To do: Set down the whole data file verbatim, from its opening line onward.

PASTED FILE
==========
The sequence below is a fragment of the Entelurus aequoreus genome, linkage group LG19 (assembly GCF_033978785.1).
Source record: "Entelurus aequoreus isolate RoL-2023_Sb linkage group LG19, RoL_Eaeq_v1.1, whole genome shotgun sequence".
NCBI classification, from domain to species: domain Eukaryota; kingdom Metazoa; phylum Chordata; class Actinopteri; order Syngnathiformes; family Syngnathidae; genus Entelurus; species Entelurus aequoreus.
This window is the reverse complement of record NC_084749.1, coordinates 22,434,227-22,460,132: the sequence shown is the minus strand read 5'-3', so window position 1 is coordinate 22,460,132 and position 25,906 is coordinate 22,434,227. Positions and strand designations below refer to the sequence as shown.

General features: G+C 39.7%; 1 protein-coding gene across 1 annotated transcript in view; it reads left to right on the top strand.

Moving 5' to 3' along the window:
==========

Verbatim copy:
The sequence below is a fragment of the Entelurus aequoreus genome, linkage group LG19 (assembly GCF_033978785.1).
Source record: "Entelurus aequoreus isolate RoL-2023_Sb linkage group LG19, RoL_Eaeq_v1.1, whole genome shotgun sequence".
NCBI classification, from domain to species: domain Eukaryota; kingdom Metazoa; phylum Chordata; class Actinopteri; order Syngnathiformes; family Syngnathidae; genus Entelurus; species Entelurus aequoreus.
This window is the reverse complement of record NC_084749.1, coordinates 22,434,227-22,460,132: the sequence shown is the minus strand read 5'-3', so window position 1 is coordinate 22,460,132 and position 25,906 is coordinate 22,434,227. Positions and strand designations below refer to the sequence as shown.

General features: G+C 39.7%; 1 protein-coding gene across 1 annotated transcript in view; it reads left to right on the top strand.

Moving 5' to 3' along the window: